South Pole Quest – Ray Zahab
On January 7, 2009, Canadian ultra-runner Ray Zahab, legendary arctic explorer Richard Weber (more than 60 completed Arctic, North and South Pole expeditions), and elite adventurer Kevin Vallely reached the South Pole, unsupported.
Ray Zahab traveled the whole distance on foot in moon boots; his teammates accompanied him on skies.
The team set a new record of 33 days, 23 hours and 55 minutes, breaking the previous record (39 days, 7 hours and 49 minutes) set by American Todd Carmichael on December 21, 2008! Todd also did it solo, unsupported, on skis until he ditched them on day 9 because of trouble with his bindings.
Previous records all have been set on skies.
The mostly uphill trek covered a distance of 680 miles (1094 kilometers) from sea level to approximately 10,000 feet. They made days of 10-20 hours pulling sleds weighing close to 200 pounds, in temperatures of less than -40 degrees Celcius.
The last week was the most challenging, described Kevin:
“A whiteout (dense blizzard) so complete and all-consuming in its bleakness that Ray equated it to having a cloud wrapped around his head. Richard tried to navigate through the soup with eyes glued to his compass and every muscle straining to avoid falling over. “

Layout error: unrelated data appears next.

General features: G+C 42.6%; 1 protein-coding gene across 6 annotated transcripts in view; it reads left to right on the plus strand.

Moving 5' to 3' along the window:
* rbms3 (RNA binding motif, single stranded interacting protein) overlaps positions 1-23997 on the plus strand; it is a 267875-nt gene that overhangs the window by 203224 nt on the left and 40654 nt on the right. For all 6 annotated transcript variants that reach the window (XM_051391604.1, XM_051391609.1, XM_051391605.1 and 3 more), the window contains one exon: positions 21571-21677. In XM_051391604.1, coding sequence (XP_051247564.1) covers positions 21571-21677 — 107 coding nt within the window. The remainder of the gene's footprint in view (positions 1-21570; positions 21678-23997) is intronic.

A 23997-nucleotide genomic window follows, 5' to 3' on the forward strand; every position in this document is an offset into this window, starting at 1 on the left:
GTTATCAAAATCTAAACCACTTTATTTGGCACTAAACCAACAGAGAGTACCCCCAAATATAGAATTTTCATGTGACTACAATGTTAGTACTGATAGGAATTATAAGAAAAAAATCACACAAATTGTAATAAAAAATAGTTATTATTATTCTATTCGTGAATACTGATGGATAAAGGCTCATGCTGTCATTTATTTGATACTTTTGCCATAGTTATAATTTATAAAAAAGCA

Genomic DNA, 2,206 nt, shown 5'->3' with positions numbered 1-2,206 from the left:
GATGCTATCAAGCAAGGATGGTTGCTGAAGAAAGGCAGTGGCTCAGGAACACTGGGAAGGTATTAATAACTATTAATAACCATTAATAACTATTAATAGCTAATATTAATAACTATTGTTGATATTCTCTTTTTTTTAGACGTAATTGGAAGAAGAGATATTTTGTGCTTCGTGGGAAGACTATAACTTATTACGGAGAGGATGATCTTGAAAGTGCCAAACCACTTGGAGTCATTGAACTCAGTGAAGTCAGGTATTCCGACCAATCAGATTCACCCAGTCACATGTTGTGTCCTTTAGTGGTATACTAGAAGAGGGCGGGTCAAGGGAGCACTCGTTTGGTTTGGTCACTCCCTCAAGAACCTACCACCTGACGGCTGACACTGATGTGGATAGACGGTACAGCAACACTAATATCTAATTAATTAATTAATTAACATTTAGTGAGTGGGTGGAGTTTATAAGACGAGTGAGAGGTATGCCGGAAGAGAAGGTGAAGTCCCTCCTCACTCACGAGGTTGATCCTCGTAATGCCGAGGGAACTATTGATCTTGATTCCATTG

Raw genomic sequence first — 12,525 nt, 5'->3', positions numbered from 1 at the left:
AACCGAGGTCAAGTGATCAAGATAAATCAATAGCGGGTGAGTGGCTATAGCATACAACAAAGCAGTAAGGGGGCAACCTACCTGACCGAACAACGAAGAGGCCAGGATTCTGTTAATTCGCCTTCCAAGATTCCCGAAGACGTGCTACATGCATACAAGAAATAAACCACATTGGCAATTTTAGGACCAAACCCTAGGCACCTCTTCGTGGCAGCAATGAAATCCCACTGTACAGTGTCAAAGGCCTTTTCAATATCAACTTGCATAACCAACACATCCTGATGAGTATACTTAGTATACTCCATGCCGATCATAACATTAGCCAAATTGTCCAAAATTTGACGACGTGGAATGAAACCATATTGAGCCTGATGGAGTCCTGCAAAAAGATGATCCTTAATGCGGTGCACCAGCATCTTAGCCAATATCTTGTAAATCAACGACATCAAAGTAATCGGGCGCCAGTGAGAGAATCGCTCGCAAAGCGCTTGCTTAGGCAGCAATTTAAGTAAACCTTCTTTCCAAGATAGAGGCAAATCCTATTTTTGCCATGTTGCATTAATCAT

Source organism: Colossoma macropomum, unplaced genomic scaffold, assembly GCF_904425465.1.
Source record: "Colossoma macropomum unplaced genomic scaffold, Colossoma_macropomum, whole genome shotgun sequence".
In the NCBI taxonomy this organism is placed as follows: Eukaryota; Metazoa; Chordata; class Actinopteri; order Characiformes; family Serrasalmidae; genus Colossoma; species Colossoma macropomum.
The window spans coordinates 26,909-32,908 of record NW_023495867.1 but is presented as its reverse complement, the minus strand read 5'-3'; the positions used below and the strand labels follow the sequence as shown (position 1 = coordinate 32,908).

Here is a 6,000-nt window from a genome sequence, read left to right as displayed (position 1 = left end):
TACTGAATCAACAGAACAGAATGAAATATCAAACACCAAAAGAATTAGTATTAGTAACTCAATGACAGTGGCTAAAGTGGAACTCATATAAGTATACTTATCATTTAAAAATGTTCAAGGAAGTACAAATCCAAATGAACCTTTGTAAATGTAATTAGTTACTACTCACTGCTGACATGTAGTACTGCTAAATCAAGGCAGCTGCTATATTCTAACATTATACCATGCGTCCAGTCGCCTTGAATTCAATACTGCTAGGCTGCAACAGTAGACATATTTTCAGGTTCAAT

Their 7,000-calorie-a-day diet consisted of pemmican, Gatorade drink, salami, bacon, cheese and butter.
The South Pole, viewed by scientists as a key part of the earth’s thermostatic regulation system, is undergoing changes that threaten to destroy the earth’s fragile balance, impacting human communities around the globe.
To raise awareness of the Antarctic environment and money for kids’ environmental education, the adventurers shared their South Pole Quest with schoolchildren.
During their trip they supported research, educated the kids with daily free downloadable modules, and challenged them to achieve their own Extraordinary Acts.
Ray founded Impossible2Possible to make his expeditions more educational after running through the Sahara Desert, where he learned that the water crisis affected young people the most.
He wanted to educate kids about the environment and make them realize that they have the ability to achieve and exceed any perceived limits they think they may have, and that they hold the keys to contributing in making the world a better place, for themselves and their peers.
Ray wrote about his own transformation froma pack-a-day smoker with a sedentary lifestyle to ultrarunner and fulltime adventurer in his book Running for My Life.
With his expeditions he inspires not only youth but all generations.
Image by skeeze